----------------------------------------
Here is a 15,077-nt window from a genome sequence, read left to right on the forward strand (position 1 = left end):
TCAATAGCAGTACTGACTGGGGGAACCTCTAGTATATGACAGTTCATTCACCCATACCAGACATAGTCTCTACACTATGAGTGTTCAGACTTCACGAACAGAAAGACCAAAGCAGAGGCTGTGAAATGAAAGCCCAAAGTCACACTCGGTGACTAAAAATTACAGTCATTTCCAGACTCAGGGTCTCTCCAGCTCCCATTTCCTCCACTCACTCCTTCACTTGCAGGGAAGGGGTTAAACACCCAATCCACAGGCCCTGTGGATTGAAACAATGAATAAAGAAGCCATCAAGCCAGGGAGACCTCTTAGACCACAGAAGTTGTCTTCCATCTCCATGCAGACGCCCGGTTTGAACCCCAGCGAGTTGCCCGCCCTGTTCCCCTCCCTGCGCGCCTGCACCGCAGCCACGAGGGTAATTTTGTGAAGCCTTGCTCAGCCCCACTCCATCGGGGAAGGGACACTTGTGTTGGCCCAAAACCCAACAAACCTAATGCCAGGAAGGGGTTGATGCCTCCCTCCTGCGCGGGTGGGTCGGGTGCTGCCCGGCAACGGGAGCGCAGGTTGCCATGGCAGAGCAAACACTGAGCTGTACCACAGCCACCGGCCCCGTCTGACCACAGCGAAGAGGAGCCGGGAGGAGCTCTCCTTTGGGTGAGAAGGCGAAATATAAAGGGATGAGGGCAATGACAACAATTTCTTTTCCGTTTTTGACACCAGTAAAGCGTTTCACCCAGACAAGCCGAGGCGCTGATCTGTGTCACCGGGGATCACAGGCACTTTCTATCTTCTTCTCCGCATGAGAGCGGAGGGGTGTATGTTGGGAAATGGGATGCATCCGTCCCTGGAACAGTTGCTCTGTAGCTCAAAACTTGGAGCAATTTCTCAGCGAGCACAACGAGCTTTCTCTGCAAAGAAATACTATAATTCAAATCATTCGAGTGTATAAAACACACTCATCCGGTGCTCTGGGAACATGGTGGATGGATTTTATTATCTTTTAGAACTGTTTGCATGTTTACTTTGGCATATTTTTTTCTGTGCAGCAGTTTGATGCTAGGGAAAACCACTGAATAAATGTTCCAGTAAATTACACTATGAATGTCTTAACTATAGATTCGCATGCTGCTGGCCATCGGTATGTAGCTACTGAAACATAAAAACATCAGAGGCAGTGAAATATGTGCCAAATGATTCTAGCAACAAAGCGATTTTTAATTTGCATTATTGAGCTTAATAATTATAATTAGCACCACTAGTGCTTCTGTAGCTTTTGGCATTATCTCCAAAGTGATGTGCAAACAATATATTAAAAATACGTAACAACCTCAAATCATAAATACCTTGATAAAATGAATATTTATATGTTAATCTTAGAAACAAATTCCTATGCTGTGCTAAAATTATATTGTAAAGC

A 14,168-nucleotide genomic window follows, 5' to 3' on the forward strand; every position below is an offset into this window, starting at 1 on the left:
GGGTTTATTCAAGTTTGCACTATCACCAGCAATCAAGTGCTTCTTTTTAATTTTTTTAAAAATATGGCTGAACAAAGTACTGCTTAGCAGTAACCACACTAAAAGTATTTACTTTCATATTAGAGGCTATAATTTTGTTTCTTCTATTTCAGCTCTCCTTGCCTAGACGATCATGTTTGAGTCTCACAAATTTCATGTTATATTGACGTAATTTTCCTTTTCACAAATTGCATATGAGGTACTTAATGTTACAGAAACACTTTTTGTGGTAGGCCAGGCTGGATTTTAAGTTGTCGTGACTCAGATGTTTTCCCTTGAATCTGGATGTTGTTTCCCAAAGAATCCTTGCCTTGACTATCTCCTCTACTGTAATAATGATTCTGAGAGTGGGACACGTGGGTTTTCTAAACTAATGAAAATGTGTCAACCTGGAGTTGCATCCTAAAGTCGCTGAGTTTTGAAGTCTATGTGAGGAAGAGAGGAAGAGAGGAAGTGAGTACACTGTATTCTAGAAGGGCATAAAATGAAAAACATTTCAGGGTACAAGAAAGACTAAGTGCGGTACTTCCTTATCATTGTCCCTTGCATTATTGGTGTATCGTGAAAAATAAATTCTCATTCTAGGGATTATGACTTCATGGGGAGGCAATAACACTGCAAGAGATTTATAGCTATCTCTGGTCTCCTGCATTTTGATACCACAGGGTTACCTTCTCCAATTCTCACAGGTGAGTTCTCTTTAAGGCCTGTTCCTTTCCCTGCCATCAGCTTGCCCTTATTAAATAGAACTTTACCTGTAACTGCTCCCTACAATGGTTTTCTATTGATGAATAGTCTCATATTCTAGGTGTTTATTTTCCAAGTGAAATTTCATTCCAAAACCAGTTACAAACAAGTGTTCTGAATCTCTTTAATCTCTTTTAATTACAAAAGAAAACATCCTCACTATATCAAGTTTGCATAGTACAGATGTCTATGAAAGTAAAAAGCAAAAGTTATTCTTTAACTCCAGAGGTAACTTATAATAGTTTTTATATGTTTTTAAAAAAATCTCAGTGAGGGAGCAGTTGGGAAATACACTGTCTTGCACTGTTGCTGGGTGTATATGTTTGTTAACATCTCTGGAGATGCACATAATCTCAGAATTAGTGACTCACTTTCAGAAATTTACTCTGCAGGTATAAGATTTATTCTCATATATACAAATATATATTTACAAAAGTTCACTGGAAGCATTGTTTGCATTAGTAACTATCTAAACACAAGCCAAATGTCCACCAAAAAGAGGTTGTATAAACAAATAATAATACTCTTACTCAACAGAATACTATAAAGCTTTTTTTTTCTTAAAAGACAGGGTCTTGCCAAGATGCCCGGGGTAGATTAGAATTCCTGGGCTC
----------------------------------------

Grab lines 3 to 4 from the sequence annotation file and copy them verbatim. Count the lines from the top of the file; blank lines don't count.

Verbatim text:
A 14,168-nucleotide genomic window follows, 5' to 3' on the forward strand; every position below is an offset into this window, starting at 1 on the left:
GGGTTTATTCAAGTTTGCACTATCACCAGCAATCAAGTGCTTCTTTTTAATTTTTTTAAAAATATGGCTGAACAAAGTACTGCTTAGCAGTAACCACACTAAAAGTATTTACTTTCATATTAGAGGCTATAATTTTGTTTCTTCTATTTCAGCTCTCCTTGCCTAGACGATCATGTTTGAGTCTCACAAATTTCATGTTATATTGACGTAATTTTCCTTTTCACAAATTGCATATGAGGTACTTAATGTTACAGAAACACTTTTTGTGGTAGGCCAGGCTGGATTTTAAGTTGTCGTGACTCAGATGTTTTCCCTTGAATCTGGATGTTGTTTCCCAAAGAATCCTTGCCTTGACTATCTCCTCTACTGTAATAATGATTCTGAGAGTGGGACACGTGGGTTTTCTAAACTAATGAAAATGTGTCAACCTGGAGTTGCATCCTAAAGTCGCTGAGTTTTGAAGTCTATGTGAGGAAGAGAGGAAGAGAGGAAGTGAGTACACTGTATTCTAGAAGGGCATAAAATGAAAAACATTTCAGGGTACAAGAAAGACTAAGTGCGGTACTTCCTTATCATTGTCCCTTGCATTATTGGTGTATCGTGAAAAATAAATTCTCATTCTAGGGATTATGACTTCATGGGGAGGCAATAACACTGCAAGAGATTTATAGCTATCTCTGGTCTCCTGCATTTTGATACCACAGGGTTACCTTCTCCAATTCTCACAGGTGAGTTCTCTTTAAGGCCTGTTCCTTTCCCTGCCATCAGCTTGCCCTTATTAAATAGAACTTTACCTGTAACTGCTCCCTACAATGGTTTTCTATTGATGAATAGTCTCATATTCTAGGTGTTTATTTTCCAAGTGAAATTTCATTCCAAAACCAGTTACAAACAAGTGTTCTGAATCTCTTTAATCTCTTTTAATTACAAAAGAAAACATCCTCACTATATCAAGTTTGCATAGTACAGATGTCTATGAAAGTAAAAAGCAAAAGTTATTCTTTAACTCCAGAGGTAACTTATAATAGTTTTTATATGTTTTTAAAAAAATCTCAGTGAGGGAGCAGTTGGGAAATACACTGTCTTGCACTGTTGCTGGGTGTATATGTTTGTTAACATCTCTGGAGATGCACATAATCTCAGAATTAGTGACTCACTTTCAGAAATTTACTCTGCAGGTATAAGATTTATTCTCATATATACAAATATATATTTACAAAAGTTCACTGGAAGCATTGTTTGCATTAGTAACTATCTAAACACAAGCCAAATGTCCACCAAAAAGAGGTTGTATAAACAAATAATAATACTCTTACTCAACAGAATACTATAAAGCTTTTTTTTTCTTAAAAGACAGGGTCTTGCCAAGATGCCCGGGGTAGATTAGAATTCCTGGGCTC